Double Outlet Right Ventricle (DORV)

What is double outlet right ventricle?

Double outlet right ventricle (DORV) is a rare congenital heart defect, meaning it’s a condition a baby is born with. In DORV, the pulmonary artery and the aorta — the heart’s two major arteries — both connect to the right ventricle. In a normal heart, the pulmonary artery connects to the right ventricle, and the aorta connects to the left ventricle. DORV creates a problem because the right ventricle carries oxygen-poor blood, which then gets circulated in the body.

Another heart condition, called a ventricular septal defect (VSD), always occurs with DORV. This is a hole in the tissue wall (septum) that normally separates the right and left ventricles. The VSD allows oxygen-rich blood to pass from the left ventricle to the aorta and pulmonary artery. But even with this added oxygen, the body may still not get enough, causing the heart to work harder.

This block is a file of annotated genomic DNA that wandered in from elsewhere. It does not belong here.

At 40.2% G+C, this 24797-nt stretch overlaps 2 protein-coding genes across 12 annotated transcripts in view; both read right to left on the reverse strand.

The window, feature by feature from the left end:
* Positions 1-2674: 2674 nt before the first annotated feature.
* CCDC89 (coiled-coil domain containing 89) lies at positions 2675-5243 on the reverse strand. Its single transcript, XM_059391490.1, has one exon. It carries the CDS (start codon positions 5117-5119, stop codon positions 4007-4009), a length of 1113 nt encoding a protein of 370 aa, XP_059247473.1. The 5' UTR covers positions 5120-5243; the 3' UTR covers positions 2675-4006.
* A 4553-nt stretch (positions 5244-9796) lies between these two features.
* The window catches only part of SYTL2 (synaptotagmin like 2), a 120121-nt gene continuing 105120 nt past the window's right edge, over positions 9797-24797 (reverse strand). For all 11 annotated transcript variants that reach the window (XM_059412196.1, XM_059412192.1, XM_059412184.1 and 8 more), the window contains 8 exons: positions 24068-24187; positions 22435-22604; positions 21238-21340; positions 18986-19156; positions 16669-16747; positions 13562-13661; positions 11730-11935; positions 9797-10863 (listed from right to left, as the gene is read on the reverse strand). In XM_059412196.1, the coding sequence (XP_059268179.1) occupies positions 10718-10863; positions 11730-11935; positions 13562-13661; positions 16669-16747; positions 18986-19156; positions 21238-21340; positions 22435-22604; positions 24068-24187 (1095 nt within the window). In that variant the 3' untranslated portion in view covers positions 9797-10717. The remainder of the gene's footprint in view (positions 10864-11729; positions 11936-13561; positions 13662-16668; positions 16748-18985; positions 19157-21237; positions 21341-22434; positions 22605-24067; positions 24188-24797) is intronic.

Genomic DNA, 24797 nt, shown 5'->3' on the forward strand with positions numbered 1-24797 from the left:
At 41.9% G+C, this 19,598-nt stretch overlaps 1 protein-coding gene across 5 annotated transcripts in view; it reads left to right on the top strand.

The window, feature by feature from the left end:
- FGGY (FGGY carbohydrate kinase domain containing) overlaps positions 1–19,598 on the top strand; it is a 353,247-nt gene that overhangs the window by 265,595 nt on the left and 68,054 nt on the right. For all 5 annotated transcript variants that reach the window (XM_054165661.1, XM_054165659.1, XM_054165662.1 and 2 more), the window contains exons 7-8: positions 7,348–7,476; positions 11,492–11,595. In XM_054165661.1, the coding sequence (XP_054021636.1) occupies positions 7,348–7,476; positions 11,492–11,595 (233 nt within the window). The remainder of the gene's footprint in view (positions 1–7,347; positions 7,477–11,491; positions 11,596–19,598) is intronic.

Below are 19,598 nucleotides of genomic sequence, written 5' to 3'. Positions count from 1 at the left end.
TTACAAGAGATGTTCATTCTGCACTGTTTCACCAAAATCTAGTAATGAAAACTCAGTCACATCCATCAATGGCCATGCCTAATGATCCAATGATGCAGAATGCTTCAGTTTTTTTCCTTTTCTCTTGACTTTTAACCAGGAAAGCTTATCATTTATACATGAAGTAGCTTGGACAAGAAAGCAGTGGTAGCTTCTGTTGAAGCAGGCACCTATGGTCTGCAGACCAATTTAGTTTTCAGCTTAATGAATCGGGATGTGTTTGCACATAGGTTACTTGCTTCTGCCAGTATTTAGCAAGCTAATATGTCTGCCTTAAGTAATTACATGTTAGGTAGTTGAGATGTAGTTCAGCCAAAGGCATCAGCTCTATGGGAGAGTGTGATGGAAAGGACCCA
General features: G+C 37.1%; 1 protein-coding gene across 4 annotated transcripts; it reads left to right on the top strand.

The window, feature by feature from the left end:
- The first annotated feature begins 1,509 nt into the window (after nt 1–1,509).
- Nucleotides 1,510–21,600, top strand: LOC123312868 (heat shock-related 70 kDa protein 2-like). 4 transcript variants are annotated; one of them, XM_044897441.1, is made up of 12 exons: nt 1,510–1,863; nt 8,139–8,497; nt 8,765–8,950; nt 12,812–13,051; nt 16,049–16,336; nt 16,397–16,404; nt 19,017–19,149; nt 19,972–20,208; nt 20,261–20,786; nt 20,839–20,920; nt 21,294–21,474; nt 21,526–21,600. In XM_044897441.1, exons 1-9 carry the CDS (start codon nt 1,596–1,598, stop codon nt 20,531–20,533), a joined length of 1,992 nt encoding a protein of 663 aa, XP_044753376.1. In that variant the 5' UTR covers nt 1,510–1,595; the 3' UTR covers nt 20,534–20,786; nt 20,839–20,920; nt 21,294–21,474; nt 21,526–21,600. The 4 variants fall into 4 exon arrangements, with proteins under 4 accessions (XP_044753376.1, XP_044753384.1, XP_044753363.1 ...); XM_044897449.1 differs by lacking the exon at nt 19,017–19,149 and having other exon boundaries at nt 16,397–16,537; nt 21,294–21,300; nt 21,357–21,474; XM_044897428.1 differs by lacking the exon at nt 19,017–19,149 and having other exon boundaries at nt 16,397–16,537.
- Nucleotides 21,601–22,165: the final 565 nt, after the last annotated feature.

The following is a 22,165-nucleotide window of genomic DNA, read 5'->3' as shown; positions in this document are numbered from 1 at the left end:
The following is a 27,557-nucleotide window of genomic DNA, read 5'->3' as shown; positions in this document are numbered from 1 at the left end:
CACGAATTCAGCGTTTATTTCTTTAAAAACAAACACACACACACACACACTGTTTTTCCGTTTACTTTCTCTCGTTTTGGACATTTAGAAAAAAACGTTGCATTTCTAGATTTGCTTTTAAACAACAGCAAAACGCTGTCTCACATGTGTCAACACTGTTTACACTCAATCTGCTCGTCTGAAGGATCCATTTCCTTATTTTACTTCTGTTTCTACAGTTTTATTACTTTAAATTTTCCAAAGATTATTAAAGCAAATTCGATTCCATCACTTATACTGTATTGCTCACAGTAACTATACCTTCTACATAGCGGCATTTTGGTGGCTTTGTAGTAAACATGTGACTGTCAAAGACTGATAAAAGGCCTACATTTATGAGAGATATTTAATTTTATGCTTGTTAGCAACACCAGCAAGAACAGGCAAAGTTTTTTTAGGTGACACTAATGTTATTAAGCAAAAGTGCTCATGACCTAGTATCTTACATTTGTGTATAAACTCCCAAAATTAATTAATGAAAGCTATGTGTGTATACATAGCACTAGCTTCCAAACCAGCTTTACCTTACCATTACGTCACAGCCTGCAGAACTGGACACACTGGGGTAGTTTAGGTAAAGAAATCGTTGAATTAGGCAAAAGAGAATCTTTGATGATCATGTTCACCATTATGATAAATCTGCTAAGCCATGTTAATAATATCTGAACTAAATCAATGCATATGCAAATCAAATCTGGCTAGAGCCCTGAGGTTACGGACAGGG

Normal heart and DORV heart illustration

A child with DORV may also have other heart problems, including:

If your child has DORV, the severity of the condition and type of treatment, including the type of surgical repair, will vary depending on which types of defects he or she has. Although DORV is a serious condition, it is treatable with surgery.

What are the symptoms of double outlet right ventricle?

Common symptoms of double outlet right ventricle (DORV) in babies include:

  • rapid breathing
  • rapid heartbeat
  • sweating
  • disinterest in feeding or tiring while feeding
  • poor weight gain
  • blue color of the skin, lips and nail beds (cyanosis)
  • heart murmur (detected by doctor)

In older children, symptoms may include:

  • fatigue
  • shortness of breath

How we care for double outlet right ventricle

The experienced surgeons in the Boston Children’s Hospital Cardiac Surgery Department treat some of the most complex pediatric heart conditions in the world, with overall success rates approaching 98 percent — among the highest in the nation among large pediatric cardiac centers. The success rates of the operations used to repair most forms of DORV are in the same range.

At Boston Children’s, we provide families with a wealth of information, resources, programs and support — before, during and after your child’s treatment. With our compassionate, family-centered approach to expert treatment and care, you and your child are in the best possible hands.